Thursday, September 25, 2008

Canadian Icon

Today is a red-letter day for pianophiles, Bachophiles and Canadian nationalists in general. Today marks the anniversary of the birth of the incomparable Glen Gould. Yeah, I can't hide it. I LOVE GLEN GOULD. In my humble opinion he is the greatest technically proficient pianist of the 20th century. Unfortunately Glen died shortly suffering a stroke in 1982, just a year after yours truly starting plunking around on an old upright.

I only have 2 Gould recordings in my CD library - but they are both gems. In the past couple years I've been able to get my hands on Gould's recordings of Bach's Goldberg Variations from 1955 (which pretty much launched his career) and from 1982. I can't really say that I prefer one recording over the other. I tend to lean toward the 1955 recording but, really they are both excellent. I've listened to a massive amount of Bach in the past 5-6 years alone and nothing from any other artist comes close to matching Gould.

Okay, one criticism of Gould's recordings if I can be so bold....and no its not his habit of humming along quite audibly with the music as he plays. Perhaps I'm just a boring old purist, but if I'm hearing a recording rather than a live performance, I much prefer to hear it as played all the way through and not spliced together from several different takes as Gould was wont to do. But then again, Glen Gould was a genius. Its hard to argue with that.

Ask the average Canadian to name a Canadian pianist and Glen Gould immediately springs to mind. Yes, Gould is a true Canadian icon and its good to know that Europeans don't have all the best concert pianists.

4 comments:

Mongoose said...

Wow, see, I hate Glenn Gould. Especially how he played Bach. I guess there really isn't anything we agree on, is there? LOL

Some Canadian pianists I like way better than Gould: Angela Hewitt, Janina Fialkowska, Marc-André Hamelin, Louis Lortie.

Way Way Up said...

I think one of the reasons for some not liking Gould is the "mechanicalness" of his playing. Bear in mind that Bach wrote his non-organ works not for piano but for the harpsichord. Playing Bach on a modern concert grand totally changes the character of the piece. (Apparently, Bach wasn't fond of early pianos (!)) Also, modern dynamic markings did not exist in Bach's day. When Bach is played the way most scholars agree it should be played, it can take some getting used to to the modern ear.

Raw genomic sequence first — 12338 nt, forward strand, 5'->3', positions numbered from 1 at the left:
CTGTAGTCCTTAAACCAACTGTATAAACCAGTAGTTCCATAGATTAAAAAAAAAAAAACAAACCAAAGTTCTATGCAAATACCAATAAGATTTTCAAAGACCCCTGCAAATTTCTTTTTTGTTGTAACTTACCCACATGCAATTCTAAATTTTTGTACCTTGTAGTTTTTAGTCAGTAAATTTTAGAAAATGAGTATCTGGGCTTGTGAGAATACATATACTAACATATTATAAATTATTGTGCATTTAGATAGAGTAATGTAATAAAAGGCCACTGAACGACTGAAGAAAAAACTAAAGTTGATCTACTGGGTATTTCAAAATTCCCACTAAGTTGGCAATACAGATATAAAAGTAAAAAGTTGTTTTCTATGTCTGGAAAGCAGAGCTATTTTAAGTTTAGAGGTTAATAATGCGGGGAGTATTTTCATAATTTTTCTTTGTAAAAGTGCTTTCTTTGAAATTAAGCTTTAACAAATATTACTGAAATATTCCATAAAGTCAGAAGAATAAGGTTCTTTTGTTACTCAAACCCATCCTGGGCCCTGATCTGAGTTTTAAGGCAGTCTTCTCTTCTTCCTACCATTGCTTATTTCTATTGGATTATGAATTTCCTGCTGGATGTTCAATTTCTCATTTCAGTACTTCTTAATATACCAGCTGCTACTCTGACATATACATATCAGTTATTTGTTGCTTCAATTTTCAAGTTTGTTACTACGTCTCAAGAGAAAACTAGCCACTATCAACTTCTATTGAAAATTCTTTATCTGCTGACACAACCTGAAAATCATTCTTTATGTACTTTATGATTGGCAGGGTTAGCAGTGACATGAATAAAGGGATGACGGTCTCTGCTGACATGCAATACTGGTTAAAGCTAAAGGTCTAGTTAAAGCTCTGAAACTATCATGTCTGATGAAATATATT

But the whole humming thing, I have to admit is a strange one. And he did criticize Mozart quit severely which takes a just a little nerve. :)

Mongoose said...

Oh, I always criticize Mozart quite severely. Just because that movie made him a popular hero doesn't mean his music is all that and a bag of chips.

Also I don't really care how scholars agree things should be played, if I am to listen to them, they are to be played the way I like them. But more to the point, if you're gonna say that you're playing Bach the way Bach thought it should sound, then you should be playing it on the harpsichord and not on the fortepiano. It makes no sense playing Bach on the piano and then saying that's how it "should" be played.

And that might be why I don't like Bach on the piano anyway... He wasn't writing for the piano. I love his choral and orchestral music, that's what he was really good at.

Way Way Up said...

I agree that "Amadeus" was a rather horrid flick, reducing Mozart to something of a stereotype. His genius was clearly recognized by and respected by many leading Viennese musicians, long before that sad excuse for a film came out.

Bach wrote a great deal of choral music because that was what his employers required of him. They are great treasures and it is unfortunate that many of these treasures are seldom recorded or performed today.